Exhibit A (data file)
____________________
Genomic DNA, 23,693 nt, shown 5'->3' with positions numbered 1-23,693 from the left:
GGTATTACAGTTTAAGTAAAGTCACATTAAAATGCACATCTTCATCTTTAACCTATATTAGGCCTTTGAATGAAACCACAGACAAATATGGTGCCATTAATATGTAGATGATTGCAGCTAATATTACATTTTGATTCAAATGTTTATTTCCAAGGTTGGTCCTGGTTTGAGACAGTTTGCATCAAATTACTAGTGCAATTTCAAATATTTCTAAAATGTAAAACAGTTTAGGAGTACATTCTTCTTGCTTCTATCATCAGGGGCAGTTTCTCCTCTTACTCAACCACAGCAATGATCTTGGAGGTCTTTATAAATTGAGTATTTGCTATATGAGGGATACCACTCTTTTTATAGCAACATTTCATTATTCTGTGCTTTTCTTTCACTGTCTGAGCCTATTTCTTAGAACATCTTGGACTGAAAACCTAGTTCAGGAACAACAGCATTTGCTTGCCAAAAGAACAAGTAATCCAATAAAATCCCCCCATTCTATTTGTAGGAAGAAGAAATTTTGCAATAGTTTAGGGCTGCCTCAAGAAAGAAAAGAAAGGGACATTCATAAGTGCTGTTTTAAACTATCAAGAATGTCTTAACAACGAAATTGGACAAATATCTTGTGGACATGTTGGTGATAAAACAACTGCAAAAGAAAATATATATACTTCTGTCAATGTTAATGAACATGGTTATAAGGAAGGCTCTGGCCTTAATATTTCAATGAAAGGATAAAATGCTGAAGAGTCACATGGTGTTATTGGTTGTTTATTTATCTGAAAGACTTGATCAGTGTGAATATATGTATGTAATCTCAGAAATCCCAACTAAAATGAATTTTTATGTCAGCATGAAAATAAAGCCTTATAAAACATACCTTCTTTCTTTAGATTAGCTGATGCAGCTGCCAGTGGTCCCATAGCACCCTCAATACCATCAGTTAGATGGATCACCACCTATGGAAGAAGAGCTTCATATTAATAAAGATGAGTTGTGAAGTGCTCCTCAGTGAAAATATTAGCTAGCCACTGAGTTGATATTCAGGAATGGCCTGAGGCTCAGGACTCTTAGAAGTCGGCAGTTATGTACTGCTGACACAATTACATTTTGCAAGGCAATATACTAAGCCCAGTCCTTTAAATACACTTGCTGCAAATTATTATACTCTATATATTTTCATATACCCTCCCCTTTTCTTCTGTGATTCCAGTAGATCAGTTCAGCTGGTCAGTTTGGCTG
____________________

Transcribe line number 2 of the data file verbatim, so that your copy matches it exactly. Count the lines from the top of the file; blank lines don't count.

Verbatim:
GGTATTACAGTTTAAGTAAAGTCACATTAAAATGCACATCTTCATCTTTAACCTATATTAGGCCTTTGAATGAAACCACAGACAAATATGGTGCCATTAATATGTAGATGATTGCAGCTAATATTACATTTTGATTCAAATGTTTATTTCCAAGGTTGGTCCTGGTTTGAGACAGTTTGCATCAAATTACTAGTGCAATTTCAAATATTTCTAAAATGTAAAACAGTTTAGGAGTACATTCTTCTTGCTTCTATCATCAGGGGCAGTTTCTCCTCTTACTCAACCACAGCAATGATCTTGGAGGTCTTTATAAATTGAGTATTTGCTATATGAGGGATACCACTCTTTTTATAGCAACATTTCATTATTCTGTGCTTTTCTTTCACTGTCTGAGCCTATTTCTTAGAACATCTTGGACTGAAAACCTAGTTCAGGAACAACAGCATTTGCTTGCCAAAAGAACAAGTAATCCAATAAAATCCCCCCATTCTATTTGTAGGAAGAAGAAATTTTGCAATAGTTTAGGGCTGCCTCAAGAAAGAAAAGAAAGGGACATTCATAAGTGCTGTTTTAAACTATCAAGAATGTCTTAACAACGAAATTGGACAAATATCTTGTGGACATGTTGGTGATAAAACAACTGCAAAAGAAAATATATATACTTCTGTCAATGTTAATGAACATGGTTATAAGGAAGGCTCTGGCCTTAATATTTCAATGAAAGGATAAAATGCTGAAGAGTCACATGGTGTTATTGGTTGTTTATTTATCTGAAAGACTTGATCAGTGTGAATATATGTATGTAATCTCAGAAATCCCAACTAAAATGAATTTTTATGTCAGCATGAAAATAAAGCCTTATAAAACATACCTTCTTTCTTTAGATTAGCTGATGCAGCTGCCAGTGGTCCCATAGCACCCTCAATACCATCAGTTAGATGGATCACCACCTATGGAAGAAGAGCTTCATATTAATAAAGATGAGTTGTGAAGTGCTCCTCAGTGAAAATATTAGCTAGCCACTGAGTTGATATTCAGGAATGGCCTGAGGCTCAGGACTCTTAGAAGTCGGCAGTTATGTACTGCTGACACAATTACATTTTGCAAGGCAATATACTAAGCCCAGTCCTTTAAATACACTTGCTGCAAATTATTATACTCTATATATTTTCATATACCCTCCCCTTTTCTTCTGTGATTCCAGTAGATCAGTTCAGCTGGTCAGTTTGGCTG